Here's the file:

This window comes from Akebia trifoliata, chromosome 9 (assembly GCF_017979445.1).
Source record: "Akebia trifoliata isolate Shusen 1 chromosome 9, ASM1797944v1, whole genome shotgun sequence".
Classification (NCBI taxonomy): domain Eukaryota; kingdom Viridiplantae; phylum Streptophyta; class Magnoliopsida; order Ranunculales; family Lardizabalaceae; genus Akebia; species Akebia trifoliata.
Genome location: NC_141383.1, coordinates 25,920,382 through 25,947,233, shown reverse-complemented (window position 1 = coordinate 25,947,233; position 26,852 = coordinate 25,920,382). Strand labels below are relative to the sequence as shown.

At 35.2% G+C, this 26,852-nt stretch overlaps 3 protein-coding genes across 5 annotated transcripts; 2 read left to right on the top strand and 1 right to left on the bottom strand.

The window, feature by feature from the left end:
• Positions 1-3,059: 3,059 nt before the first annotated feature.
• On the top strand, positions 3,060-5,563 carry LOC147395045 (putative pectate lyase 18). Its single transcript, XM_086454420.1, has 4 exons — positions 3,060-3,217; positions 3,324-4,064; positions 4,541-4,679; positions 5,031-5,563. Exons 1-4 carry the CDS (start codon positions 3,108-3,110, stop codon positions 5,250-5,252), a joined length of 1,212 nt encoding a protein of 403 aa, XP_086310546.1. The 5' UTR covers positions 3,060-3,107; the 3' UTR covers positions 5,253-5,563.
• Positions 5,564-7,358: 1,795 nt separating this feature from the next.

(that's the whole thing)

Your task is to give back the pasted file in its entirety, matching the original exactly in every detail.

This window comes from Akebia trifoliata, chromosome 9 (assembly GCF_017979445.1).
Source record: "Akebia trifoliata isolate Shusen 1 chromosome 9, ASM1797944v1, whole genome shotgun sequence".
Classification (NCBI taxonomy): domain Eukaryota; kingdom Viridiplantae; phylum Streptophyta; class Magnoliopsida; order Ranunculales; family Lardizabalaceae; genus Akebia; species Akebia trifoliata.
Genome location: NC_141383.1, coordinates 25,920,382 through 25,947,233, shown reverse-complemented (window position 1 = coordinate 25,947,233; position 26,852 = coordinate 25,920,382). Strand labels below are relative to the sequence as shown.

At 35.2% G+C, this 26,852-nt stretch overlaps 3 protein-coding genes across 5 annotated transcripts; 2 read left to right on the top strand and 1 right to left on the bottom strand.

The window, feature by feature from the left end:
• Positions 1-3,059: 3,059 nt before the first annotated feature.
• On the top strand, positions 3,060-5,563 carry LOC147395045 (putative pectate lyase 18). Its single transcript, XM_086454420.1, has 4 exons — positions 3,060-3,217; positions 3,324-4,064; positions 4,541-4,679; positions 5,031-5,563. Exons 1-4 carry the CDS (start codon positions 3,108-3,110, stop codon positions 5,250-5,252), a joined length of 1,212 nt encoding a protein of 403 aa, XP_086310546.1. The 5' UTR covers positions 3,060-3,107; the 3' UTR covers positions 5,253-5,563.
• Positions 5,564-7,358: 1,795 nt separating this feature from the next.